When Bannister opened in the early 1980s, it was the first mall in the city to have four major department stores -- Dillard's, the Jones Store, J.C. Penney and Sears. Now Dillard's is closed. Penney's is empty. There's still shopping to be done -- at Sears, a Hallmark store, a Victoria's Secret, a Limited, a Bath & Body Works, three Foot Lockers, the Dollar Plus and Dena's Al-Suk (which sells incense, oils and Islamic fashions), among other stores. But bargain hunters have to contend with the depressing sight of chained-up storefronts and a food court with rows of clean, perfectly aligned, empty, white plastic chairs.
"The mall only prospered for about 10 years," says Lou Austin, a lawyer with offices east of the mall, across Hillcrest Road. Austin heads the area's Community Improvement District, made up of business owners who have put a special tax on themselves and their customers to raise money so they can fix up their 266 acres of blight -- and nurture the fragile commerce that remains. "I've lived 1,800 feet from the edge of Bannister Mall since 1959," Austin adds, just to stake out his territory. "My mother still lives on adjoining property. I'm a product of the local school. I've seen this area go through the whole cycle: the beginning of the mall, its blossoming and its long, arduous decline."
I thought about Bannister Mall on June 17, when Independence city officials announced that they were the lucky ones who'd finally sealed a deal with Bass Pro Shops. The people of Independence would shell out $71 million in public money to help John Morris' Springfield, Missouri-based tourist attraction put in a mammoth store, surrounded by a "nature park," an 18-acre lake and a faux-rustic hotel.
Kansas City, Missouri, leaders once said they'd be doing all that at Bannister Mall, back in October 2001. After a season of excruciating negotiations among the mall's owner, the Economic Development Corporation, neighborhood leaders, representatives from the Hickman Mills School District (who stood to lose a lot of money in the massive tax breaks the city was preparing to give to Bass Pro), state representatives, a cavalry of development lawyers and various other interests, the enormous -- and enormously complex -- financing package was reportedly secure ("Blight Crawlers," February 14, 2002). With its man-made 1.5 acre lagoon, Bass Pro would transform a sagging corner of town. The mall was to become a tourist destination itself, the Three Trails Center, celebrating the unique spot where the Oregon, Santa Fe and California trails passed through on their way west. By the fall of 2002, though, the deal had evaporated. Publicly, everybody said it was the May Company, which owns the Jones Store, that had refused to make way for Bass Pro. It's likely, though, that the supersize deal simply collapsed under its own weight.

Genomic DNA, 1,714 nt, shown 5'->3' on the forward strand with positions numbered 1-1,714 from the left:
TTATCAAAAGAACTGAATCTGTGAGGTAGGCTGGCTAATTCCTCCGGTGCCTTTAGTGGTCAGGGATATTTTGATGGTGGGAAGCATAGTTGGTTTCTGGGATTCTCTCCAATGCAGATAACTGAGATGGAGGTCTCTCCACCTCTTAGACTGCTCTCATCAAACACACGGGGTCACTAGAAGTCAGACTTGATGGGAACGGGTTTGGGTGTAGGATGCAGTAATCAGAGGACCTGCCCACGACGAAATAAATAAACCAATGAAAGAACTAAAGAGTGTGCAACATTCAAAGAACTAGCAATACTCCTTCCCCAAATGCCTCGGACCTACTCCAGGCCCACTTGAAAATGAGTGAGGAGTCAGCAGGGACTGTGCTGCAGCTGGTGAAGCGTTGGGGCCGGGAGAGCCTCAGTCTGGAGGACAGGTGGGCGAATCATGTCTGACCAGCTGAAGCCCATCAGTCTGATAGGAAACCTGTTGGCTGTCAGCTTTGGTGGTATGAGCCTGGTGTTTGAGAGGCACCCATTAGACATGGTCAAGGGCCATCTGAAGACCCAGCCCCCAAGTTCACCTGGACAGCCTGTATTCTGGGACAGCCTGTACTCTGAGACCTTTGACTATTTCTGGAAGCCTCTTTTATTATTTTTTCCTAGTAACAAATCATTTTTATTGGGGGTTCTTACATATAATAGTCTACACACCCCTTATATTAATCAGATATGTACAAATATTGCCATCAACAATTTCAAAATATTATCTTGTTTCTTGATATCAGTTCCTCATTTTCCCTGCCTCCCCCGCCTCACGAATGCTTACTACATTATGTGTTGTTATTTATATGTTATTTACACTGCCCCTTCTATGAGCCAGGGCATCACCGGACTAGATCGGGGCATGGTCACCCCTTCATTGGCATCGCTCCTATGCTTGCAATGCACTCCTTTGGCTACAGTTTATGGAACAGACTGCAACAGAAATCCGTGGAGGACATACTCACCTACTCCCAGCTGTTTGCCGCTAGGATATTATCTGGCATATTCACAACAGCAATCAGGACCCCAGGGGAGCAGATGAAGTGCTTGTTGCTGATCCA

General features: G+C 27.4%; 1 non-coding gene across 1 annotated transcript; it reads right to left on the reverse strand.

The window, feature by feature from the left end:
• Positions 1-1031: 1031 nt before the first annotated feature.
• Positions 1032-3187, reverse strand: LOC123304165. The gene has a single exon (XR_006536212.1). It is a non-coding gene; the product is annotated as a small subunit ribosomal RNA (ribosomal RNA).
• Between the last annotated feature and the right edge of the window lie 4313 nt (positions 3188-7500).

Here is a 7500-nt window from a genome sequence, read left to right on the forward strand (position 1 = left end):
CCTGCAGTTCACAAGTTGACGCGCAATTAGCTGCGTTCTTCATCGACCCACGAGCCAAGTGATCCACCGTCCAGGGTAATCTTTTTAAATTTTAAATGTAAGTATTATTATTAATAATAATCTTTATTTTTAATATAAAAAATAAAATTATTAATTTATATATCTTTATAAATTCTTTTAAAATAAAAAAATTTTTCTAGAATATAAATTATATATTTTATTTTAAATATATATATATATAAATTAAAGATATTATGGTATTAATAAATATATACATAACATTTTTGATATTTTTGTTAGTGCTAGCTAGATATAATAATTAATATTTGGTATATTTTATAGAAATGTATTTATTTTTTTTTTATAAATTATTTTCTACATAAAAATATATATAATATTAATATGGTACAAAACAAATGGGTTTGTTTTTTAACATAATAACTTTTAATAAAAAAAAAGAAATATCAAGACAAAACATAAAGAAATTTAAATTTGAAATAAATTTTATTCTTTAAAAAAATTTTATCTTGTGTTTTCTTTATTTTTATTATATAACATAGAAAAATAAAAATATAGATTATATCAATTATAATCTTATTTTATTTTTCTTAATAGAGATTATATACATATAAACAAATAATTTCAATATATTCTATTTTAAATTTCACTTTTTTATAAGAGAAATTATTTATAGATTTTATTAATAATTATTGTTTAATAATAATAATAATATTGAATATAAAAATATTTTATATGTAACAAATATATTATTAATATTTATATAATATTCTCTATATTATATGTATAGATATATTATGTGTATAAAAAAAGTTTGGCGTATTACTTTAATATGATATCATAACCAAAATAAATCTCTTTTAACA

Cities all over the metro then began courting the glorified bait shack. For a few weeks in March 2003, Kansas City leaders even talked about trying to put one downtown, which would have resulted in plenty of incentives -- incentives for local loft dwellers to decamp for much more urban Omaha, that is.
The loss was heartbreaking for the folks at Bannister, so when I heard the news about Bass Pro moving to Independence, I wondered how they were taking it.
The psychological letdown after losing Bass Pro was like mourning a lost loved one, Austin admits. But you want to know something? "Quite honestly, a lot of community folks were over this a long time ago and on to other, better things," Austin says.